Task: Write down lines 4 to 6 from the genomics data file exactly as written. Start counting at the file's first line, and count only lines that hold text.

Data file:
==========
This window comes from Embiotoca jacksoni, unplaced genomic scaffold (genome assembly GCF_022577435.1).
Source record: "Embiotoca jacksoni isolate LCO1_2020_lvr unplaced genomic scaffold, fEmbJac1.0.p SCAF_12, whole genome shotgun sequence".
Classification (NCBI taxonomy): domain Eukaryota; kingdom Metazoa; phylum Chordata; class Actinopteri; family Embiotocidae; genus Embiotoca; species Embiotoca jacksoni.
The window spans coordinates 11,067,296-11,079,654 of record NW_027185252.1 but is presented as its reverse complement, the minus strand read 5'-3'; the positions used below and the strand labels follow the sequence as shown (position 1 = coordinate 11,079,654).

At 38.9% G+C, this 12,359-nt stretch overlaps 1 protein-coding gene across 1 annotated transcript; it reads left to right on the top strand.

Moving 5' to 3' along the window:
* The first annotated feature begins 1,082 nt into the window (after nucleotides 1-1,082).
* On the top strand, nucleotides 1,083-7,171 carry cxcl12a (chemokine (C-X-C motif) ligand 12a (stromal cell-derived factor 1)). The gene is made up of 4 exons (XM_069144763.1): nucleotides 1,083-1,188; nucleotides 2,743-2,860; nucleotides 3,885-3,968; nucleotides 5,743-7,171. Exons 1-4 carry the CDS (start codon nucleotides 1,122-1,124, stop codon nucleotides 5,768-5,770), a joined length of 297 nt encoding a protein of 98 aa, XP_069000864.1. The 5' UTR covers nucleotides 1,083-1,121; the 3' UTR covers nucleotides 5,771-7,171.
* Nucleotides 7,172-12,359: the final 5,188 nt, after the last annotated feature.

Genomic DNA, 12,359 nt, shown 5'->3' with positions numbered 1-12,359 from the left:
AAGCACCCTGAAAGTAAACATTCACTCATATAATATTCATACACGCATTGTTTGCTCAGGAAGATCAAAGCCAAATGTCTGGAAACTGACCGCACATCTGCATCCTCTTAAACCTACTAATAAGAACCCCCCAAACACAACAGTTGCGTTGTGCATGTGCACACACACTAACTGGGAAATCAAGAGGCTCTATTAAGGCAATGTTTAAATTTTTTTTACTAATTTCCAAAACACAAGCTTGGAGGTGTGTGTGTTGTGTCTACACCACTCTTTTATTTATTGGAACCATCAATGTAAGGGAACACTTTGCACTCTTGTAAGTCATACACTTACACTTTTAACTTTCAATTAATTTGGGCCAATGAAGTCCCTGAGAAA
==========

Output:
The window spans coordinates 11,067,296-11,079,654 of record NW_027185252.1 but is presented as its reverse complement, the minus strand read 5'-3'; the positions used below and the strand labels follow the sequence as shown (position 1 = coordinate 11,079,654).

At 38.9% G+C, this 12,359-nt stretch overlaps 1 protein-coding gene across 1 annotated transcript; it reads left to right on the top strand.

Moving 5' to 3' along the window: